KeRanger is signed with an authorised security certificate, so isn’t blocked by the macOS Gatekeeper security system, for example. KeRanger encrypts files and then leaves a README_FOR_DECRYPT.txt file in the directory, in which the ransom demand is made (one BitCoin; around £1,338.62 at the time of writing in May 2017).
However, thanks to fast action by the researchers and also Apple, who immediately revoke the security certificate, KeRanger is halted before it becomes a serious threat. If both agencies hadn’t been quite so quick off the mark, however, it could’ve been a very different story.
Gopher (September 2015) and Mabouia (November 2015)
Two security researchers, working independently, separately create Gopher and Mabouia, two examples of ransomware specifically targeted at Macs. However, both are only proof-of-concept demonstrations, intended to show that fully fledged ransomware on the Mac is entirely possible.
Aside from copies shared with security researchers for them to learn from, neither ever leaves the researchers’ computers, so cannot spread.
FileCoder (June 2014)
Security researchers found and identified FileCoder via the Virus Total virus-scanning website, although by that point FileCoder was already old, having been first detected by the site’s malware scanner two years earlier.
Specifically targeting OS X/macOS, FileCoder is unfinished and not a threat, in that it doesn’t actually encrypt the user’s data. It does display an app window demanding a ransom of €30 (rather cheekily, this is discounted to €20 if a credit card is used instead of PayPal or Western Union).
It’s not known where FileCoder originated, or how it was intended to spread.
FBI scam (July 2013)
For over a decade, website-based ransomware has attempted to extort money from gullible Windows users by “locking” the web browser to a purported law enforcement website. This was always mere smoke and mirrors, however, and could be overcome easily.
But in July 2013 security researchers discovered a similar scam specifically targeting the Mac’s Safari browser. The user was locked to a fake “FBI” webpage via a dialog box that wouldn’t let them leave the site, and a $300 “fine” was demanded to unlock the system.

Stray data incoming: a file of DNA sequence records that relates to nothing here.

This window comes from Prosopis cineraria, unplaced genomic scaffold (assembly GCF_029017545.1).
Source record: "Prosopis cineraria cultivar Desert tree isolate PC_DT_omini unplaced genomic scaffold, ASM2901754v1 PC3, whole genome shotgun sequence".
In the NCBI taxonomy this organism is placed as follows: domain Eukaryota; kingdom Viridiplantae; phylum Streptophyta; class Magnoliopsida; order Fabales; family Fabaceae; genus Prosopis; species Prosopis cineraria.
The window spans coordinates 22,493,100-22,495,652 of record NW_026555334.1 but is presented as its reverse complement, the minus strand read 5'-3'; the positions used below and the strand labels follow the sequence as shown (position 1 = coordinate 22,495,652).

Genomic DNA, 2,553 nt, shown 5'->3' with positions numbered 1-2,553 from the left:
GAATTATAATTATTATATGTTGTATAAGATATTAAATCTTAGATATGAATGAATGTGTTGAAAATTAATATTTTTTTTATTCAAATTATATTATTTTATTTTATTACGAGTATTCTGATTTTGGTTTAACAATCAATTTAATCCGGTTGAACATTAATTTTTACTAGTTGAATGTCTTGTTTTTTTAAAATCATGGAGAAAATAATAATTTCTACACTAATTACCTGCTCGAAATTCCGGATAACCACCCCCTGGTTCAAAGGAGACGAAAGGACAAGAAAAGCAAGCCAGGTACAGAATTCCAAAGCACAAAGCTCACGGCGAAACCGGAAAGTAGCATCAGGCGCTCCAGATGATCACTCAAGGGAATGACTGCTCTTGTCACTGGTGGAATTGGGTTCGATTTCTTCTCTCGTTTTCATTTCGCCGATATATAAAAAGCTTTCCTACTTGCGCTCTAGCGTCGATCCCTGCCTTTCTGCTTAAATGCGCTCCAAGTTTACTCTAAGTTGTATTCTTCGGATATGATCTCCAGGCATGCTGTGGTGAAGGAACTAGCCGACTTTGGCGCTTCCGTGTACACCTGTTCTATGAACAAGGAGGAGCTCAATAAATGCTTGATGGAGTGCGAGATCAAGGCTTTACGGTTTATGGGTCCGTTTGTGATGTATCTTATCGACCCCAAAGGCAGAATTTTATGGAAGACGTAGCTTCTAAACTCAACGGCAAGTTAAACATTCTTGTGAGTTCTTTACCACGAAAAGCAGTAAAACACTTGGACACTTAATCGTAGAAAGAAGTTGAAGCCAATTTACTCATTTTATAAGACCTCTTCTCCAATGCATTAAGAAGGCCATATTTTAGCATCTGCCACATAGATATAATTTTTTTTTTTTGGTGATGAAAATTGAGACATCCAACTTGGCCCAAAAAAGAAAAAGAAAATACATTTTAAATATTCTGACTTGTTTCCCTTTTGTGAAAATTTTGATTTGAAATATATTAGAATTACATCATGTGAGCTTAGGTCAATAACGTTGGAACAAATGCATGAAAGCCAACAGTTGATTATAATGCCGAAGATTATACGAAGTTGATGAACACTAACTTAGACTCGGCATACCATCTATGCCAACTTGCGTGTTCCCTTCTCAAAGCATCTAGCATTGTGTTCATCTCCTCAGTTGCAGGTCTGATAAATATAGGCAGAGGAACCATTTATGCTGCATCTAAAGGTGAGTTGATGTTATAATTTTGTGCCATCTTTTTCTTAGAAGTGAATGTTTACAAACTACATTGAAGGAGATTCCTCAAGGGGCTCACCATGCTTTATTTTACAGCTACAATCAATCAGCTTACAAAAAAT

Quitting the browser was made impossible. If the user force-quit Safari, the ransomware page simply reloaded itself next time Safari started.
Apple has since fixed Safari on both Mac and iPhone/iPad so that it’s less easy for browser-based ransomware like this to operate. However, you might still encounter less virulent examples.
Can Macs get WannaCry?
Put simply, no. WannaCry takes advantage of a bug in Microsoft Windows’ network file sharing system, a technology called SMB. Once WannaCry gets onto a single computer on the network – usually because an individual opened a rogue email attachment – it then uses a bug in SMB to inject itself into all other computers on the network that haven’t been patched.
Macs also use SMB as the default network file sharing technology, so you might initially think Macs could be affected too. However, Apple uses its own bespoke implementation of SMB. While this is fully compatible with Microsoft’s version, it doesn’t suffer from the same bugs or security holes, so isn’t affected by WannaCry – or at least not in WannaCry’s current manifestation.
The iPhone, iPad, Apple TV and even the Apple Watch don’t use SMB file sharing, so aren’t even theoretically at risk from WannaCry.
Can Macs get Petya?
Petya is another Ransomware attack, similar to WannaCry, that struck computers in Europe and the US at the end of June 2017.
Petya hit some large firms, and like the earlier WannaCry ransomware attack that affected the NHS in the UK, it spread rapidly to Windows computers on the same network.
Computers are infected due to a vulnerability in Windows for which Microsoft has released a patch.
Most of the antivirus companies have updated their software to protect against Petya.